When Toronto lawyer Tara Vasdani could not track down a defendant she was looking to serve, she turned to Instagram.
Vasdani recently obtained an order in Ontario Superior Court to serve a statement of claim using the social media app, which allows users to share photos and videos.
She says the order is likely the first of its kind in the province, and by allowing the service of a claim through Instagram, it signals a shift in how lawyers interact with technology.
“[I]n order to avoid becoming obsolete, it is our duty to evolve with society — and one of the concrete and surefire ways society is evolving is through technology,” she says.
Vasdani, who is an associate at Mason Caplan Roti LLP, issued the claim, in which she represents an insurance company, at the end of August.
She first attempted to serve the defendant on Sept. 1, 2017, using a physical address, and her process servers were told the defendant had moved away. She then tried using email, with a read receipt, but her messages were either ignored or never read.
Vasdani then looked up the defendant on LinkedIn and contacted her last listed employer, who told her the person never worked there.
When Vasdani could not find the defendant on other social media sites, she turned to Instagram, which the lawyer says she uses much more than Facebook or other apps.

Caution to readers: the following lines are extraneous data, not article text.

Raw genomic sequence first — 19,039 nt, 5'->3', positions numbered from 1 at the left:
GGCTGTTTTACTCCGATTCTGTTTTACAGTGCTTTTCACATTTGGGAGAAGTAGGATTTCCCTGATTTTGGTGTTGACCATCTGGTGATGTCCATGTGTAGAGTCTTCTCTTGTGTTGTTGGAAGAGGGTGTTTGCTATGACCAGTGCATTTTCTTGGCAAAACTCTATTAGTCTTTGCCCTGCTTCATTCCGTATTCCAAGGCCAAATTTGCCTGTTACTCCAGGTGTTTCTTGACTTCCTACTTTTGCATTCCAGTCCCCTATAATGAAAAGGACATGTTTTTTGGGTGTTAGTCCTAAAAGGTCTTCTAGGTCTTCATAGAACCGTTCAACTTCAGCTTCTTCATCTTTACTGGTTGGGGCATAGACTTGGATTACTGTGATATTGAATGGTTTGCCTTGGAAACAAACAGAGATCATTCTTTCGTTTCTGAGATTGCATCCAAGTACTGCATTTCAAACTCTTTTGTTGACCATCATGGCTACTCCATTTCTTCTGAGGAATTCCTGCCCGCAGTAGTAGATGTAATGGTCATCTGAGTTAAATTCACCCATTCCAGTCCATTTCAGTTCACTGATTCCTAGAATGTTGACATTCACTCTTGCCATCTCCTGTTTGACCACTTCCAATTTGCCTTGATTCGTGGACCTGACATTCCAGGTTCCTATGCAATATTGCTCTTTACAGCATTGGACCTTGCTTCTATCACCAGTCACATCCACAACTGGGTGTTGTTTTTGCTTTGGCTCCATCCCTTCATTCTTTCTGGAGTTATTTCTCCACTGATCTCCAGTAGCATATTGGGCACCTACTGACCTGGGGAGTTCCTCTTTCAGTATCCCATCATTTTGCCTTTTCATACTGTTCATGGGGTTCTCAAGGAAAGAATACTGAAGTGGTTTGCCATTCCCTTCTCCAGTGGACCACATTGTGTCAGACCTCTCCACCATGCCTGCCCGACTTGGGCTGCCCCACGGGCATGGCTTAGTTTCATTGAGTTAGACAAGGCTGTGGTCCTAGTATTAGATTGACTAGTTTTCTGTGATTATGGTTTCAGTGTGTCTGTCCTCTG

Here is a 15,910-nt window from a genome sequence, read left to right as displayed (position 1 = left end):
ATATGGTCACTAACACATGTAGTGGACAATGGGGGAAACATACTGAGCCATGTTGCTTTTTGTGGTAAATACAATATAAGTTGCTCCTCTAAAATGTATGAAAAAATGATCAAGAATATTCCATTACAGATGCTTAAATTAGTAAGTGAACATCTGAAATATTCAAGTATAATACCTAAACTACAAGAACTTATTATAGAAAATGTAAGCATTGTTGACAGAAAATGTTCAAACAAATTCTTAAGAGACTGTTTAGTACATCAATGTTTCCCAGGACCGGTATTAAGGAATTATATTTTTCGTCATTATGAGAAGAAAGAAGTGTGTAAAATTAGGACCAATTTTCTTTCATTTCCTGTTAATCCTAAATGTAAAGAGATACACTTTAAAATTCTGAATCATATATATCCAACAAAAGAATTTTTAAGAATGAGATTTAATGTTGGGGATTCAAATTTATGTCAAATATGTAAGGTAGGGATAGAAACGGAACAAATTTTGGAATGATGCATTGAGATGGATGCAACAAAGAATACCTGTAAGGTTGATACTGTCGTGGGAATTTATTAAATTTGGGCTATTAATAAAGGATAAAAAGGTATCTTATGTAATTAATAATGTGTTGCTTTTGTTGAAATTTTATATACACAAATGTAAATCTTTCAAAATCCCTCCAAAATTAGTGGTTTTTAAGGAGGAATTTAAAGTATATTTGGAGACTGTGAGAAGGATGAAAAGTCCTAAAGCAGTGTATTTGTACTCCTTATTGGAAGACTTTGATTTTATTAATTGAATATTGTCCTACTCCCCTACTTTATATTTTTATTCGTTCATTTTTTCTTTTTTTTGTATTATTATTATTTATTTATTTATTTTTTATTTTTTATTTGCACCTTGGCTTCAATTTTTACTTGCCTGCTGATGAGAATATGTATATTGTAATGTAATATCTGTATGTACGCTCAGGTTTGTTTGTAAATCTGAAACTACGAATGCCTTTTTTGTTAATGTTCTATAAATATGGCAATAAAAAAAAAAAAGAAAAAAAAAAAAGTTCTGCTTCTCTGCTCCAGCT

Having found the defendant on Instagram, Vasdani brought a motion in court asking if she could serve the defendant through Instagram and LinkedIn.
The court granted service effective five days after Vasdani sent the necessary documents to the defendant through Instagram and LinkedIn, as well as through mail to her last known address.
Vasdani served the defendant in a private message on Instagram. The court did not require a read receipt be obtained for the service to be effective.
The lawyer says the order is the latest example of how the use of technology is creeping into the legal profession, which has been criticized for being largely resistant to change.
Ontario Attorney General Yasir Naqvi has committed to digitizing and modernizing the courts.
The Ministry of the Attorney General recently made it possible to file civil claims online — a change Vasdani says would have been inconceivable to many lawyers a year ago.
“If we are able to shift the way that we use and apply the law and legal tools so that they are more consistent with the individuals we are seeking to hold legally accountable, we will be met with efficacy, client satisfaction and the prestige the profession since its inception has and deserves to continue to hold,” she says.
Editor's Note: Line added Feb. 6, 2018 to reflect that the court did not require a read receipt be obtained for the service to be effective.